Wednesday, November 11, 2015

Life Must Go On (orig. Żyć nie umierać) [2015]


MPAA (UR would be R)  Fr. Dennis (3 1/2 Stars)

IMDb listing
FilmWeb.pl listing*

Film.com.pl (G. Raubo) review*
NaEkranie.pl (O. Rogalski) review*
Onet.pl (M. Steciak) review*
Wyborska.pl (J. Szczerba) review*


Life Must Go On (orig. Żyć nie umierać) [2015] [IMDb] [FW.pl]* (directed by Maciej Migas [IMDb] [FW.pl]*, screenplay by Cezary Harasimowicz [IMDb] [FW.pl]*) is a dramedy inspired (loosely) by the humor, life and death to cancer of Polish actor Tadeusz Szymków (1958-2009) [pl.wikip]*[FW.pl]*) that played recently at the 2015 (27th annual) Polish Film Festival in America here in Chicago.

The film's about a Polish "b-actor" named Bartosz Kolano (played by Tomasz Kot [IMDb] [FW.pl]*) who's spent most of the last 20+ years of his life drinking himself into oblivion destroying virtually every relationship he's ever had, and now, confessing to his AA group meeting there by the Vistula River each day (and to us Viewers) after drinking "a half liter of vodka, day after day, every day, 365 days a year for (said) 20+ years," thanks to AA, he's been sober for 6 months.  Wonderful. 'Cept ... after the AA meeting that day, he goes to the doctor and is told he has cancer (cancer of what? guess ...) and has 3-4 months to live.

What now?  What now indeed?

His best friend, and perhaps sponsor, nicknamed Żuk (meaning "Bug", played wonderfully by Janusz Chabior [IMDb] [FW.pl]*) tells him that he has three options: He could live those 3-4 months in denial, or despair, or use those 3-4 months to make peace / amends with those that he's hurt.  Of course, he opts for "option #3" BUT WHAT MAKES THE MOVIE IS THAT THIS PROVES _NOT_ EASY.

First, he's given the "added surprise" / potential "punch in the gut" when his current girl-friend Ewka (played by Marta Malikowska [IMDb] [FW.pl]*) tells him that she's leaving him for her girlfriend.  He tries to negotiate with her "Well you'd cheat on your lesbian-lover with a heterosexual, then it wouldn't really be cheating would it."  She, young enough to be his daughter anyway, just tells him basically "I'm done." And he does understand.  Besides there are other people he needs to repair things with.

So he goes to see his ex-wife Szarlota (played by Iwona Wszołkówna [IMDb] [FW.pl]*) who, living with her husband of more than 15 years, does not know what to say: "I haven't seen you in twenty years, and here you come to say ... goodbye?"  And even when she recovers her thoughts / bearings and proceeds to be basically a nice host to a former spouse who hasn't seen in twenty years, she calmly and even kindly tells him: "Look [Bartosz], I really don't really hold any ill feelings toward you anymore.  If not in part because of you, I would not have found my (second) husband, had my wonderful kids with them.  I am sorry about your current condition, but ... [all that I can basically say is that I'm happy]."  And Bartosz again isn't even mad.  He knows who he's been and he knows that he had hurt her.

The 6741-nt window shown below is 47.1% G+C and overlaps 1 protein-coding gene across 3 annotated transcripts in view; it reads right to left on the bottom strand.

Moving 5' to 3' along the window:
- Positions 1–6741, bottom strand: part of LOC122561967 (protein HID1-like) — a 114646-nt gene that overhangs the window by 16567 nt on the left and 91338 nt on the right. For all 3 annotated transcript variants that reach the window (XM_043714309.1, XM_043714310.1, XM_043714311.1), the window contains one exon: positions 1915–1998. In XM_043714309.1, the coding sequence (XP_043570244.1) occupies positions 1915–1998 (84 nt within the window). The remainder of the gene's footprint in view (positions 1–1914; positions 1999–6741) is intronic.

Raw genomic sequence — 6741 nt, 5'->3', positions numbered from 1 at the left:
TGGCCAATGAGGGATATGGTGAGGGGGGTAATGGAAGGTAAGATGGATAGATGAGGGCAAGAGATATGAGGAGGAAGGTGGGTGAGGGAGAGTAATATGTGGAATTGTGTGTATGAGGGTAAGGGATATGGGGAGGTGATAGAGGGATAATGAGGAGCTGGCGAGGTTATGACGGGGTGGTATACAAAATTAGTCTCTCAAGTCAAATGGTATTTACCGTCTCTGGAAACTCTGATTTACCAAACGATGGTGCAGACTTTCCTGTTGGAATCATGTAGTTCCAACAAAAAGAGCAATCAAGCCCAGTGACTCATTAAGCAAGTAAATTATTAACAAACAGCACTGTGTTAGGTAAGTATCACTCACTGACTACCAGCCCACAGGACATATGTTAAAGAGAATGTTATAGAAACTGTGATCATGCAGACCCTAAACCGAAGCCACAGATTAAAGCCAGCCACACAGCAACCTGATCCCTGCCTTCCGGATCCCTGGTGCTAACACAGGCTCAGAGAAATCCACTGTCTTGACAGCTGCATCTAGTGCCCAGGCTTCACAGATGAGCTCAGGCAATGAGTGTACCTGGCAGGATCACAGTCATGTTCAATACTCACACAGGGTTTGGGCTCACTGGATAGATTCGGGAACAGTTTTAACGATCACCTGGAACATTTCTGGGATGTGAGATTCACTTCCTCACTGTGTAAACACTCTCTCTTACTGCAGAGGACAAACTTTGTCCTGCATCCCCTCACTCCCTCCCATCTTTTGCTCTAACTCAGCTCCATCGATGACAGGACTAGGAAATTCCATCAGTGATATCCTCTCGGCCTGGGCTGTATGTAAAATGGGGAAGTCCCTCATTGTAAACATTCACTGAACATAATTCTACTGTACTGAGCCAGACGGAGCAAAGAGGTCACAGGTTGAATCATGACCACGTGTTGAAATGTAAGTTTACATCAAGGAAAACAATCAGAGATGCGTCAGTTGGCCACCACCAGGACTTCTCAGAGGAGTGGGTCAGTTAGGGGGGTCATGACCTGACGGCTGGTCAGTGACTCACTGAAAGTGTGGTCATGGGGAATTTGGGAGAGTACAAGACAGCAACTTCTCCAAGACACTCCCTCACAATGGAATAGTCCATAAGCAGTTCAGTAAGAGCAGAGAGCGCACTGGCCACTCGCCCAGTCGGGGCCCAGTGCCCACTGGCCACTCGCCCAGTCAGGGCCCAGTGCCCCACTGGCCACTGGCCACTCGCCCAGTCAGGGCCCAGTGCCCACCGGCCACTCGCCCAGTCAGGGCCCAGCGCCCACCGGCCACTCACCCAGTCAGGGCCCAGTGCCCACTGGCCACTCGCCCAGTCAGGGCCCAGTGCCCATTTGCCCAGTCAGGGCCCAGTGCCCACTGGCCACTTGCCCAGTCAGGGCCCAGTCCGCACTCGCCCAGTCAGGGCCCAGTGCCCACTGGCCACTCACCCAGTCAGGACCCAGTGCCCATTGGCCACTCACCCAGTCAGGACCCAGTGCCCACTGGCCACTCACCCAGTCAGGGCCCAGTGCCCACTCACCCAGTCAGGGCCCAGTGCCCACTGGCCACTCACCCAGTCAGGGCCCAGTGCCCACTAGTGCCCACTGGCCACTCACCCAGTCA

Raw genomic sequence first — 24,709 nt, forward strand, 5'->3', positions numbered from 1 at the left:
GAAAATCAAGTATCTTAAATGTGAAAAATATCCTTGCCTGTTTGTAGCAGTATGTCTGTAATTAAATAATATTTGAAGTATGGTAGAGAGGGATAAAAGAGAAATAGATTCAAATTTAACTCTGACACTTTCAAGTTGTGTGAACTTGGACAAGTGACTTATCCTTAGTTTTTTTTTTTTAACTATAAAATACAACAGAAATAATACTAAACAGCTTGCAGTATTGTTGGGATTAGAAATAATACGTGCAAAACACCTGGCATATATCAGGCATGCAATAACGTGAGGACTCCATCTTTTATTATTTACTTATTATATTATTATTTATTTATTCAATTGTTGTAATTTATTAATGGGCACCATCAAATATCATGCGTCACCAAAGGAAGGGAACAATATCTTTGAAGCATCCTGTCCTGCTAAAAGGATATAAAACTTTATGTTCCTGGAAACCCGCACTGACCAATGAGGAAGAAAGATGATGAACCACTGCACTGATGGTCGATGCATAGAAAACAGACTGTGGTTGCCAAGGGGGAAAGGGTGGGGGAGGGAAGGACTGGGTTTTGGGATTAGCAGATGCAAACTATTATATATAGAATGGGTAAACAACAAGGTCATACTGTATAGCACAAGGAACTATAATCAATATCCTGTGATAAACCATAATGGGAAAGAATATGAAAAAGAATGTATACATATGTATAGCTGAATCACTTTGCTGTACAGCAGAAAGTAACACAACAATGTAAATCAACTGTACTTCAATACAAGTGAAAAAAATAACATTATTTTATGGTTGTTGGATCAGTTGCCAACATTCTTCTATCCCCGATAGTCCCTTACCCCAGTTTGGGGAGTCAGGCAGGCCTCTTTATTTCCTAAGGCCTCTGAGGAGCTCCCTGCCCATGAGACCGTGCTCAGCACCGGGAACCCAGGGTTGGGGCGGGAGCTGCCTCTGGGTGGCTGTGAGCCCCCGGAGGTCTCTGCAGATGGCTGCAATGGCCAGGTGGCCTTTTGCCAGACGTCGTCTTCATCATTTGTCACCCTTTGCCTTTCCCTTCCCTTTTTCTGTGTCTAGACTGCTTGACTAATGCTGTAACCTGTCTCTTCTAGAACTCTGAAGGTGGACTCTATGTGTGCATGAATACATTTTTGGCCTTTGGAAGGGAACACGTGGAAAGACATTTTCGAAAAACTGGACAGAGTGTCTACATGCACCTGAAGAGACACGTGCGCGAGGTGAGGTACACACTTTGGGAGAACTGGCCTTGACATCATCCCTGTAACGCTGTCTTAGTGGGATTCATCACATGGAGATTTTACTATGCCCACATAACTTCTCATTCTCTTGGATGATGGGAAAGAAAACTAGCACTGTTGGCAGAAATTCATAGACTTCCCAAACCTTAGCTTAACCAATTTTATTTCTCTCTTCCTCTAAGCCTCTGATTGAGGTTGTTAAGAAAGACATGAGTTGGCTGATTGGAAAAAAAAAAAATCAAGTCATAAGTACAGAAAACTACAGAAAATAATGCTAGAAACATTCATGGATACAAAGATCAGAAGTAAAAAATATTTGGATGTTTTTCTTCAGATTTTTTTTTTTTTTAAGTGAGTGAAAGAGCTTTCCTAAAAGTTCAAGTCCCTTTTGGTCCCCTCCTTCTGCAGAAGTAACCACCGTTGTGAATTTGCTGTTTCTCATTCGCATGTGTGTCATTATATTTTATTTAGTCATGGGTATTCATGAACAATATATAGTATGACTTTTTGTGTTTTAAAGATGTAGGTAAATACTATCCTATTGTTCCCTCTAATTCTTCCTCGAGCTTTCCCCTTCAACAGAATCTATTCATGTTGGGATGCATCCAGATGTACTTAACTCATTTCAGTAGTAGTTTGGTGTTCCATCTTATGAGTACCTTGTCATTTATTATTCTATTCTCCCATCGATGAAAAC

And there's a 20-something daughter, Monica (played by Paulina Gałązka [IMDb] [FW.pl]*) living way out in Budapest with a Hungarian boyfriend named Isztvan (played by Dawid Szomlo [IMDb] [FW.pl]*).  Probably the Reader would imagine (correctly) how Monica reacts to see "dad" suddenly at her doorstep after many years.  The Hungarian boyfriend is of course amusing because he speaks no Polish and Bartosz speaks no Hungarian and between the two of them them say know maybe ten words of English, both being able to say "I love ... [and point to Monika]" to which especially when "dad" does this, she just rolls her eyes ...

SOO ... wow for "comedy" / "dramedy" this is pretty dark ... Well there are "lighter moments" and things seem to go better after Bartusz goes to a Vietnamese acupuncturist named Mr. Lu (played by Nam Trinh Hoaj [IMDb] [FW.pl]*) and seems to get better.  (Why a Vietnamese acupuncturist rather than a Chinese one?  Well there's actually a former Cold War reason for this ...).  But then Reality has to return ...

So what's the point?  Did Bartusz actually get to "fix" anything?  That's probably for the Viewer to decide.  And yet the answer seems pretty clear.

A great / wonderful film for those who have "screwed up" / "accumulated regrets" in life ... and let's face it, that's probably (certainly ... if we're Christian believers) most of us ;-) 


* Foreign language webpages are most easily translated using Google's Chrome Browser. 

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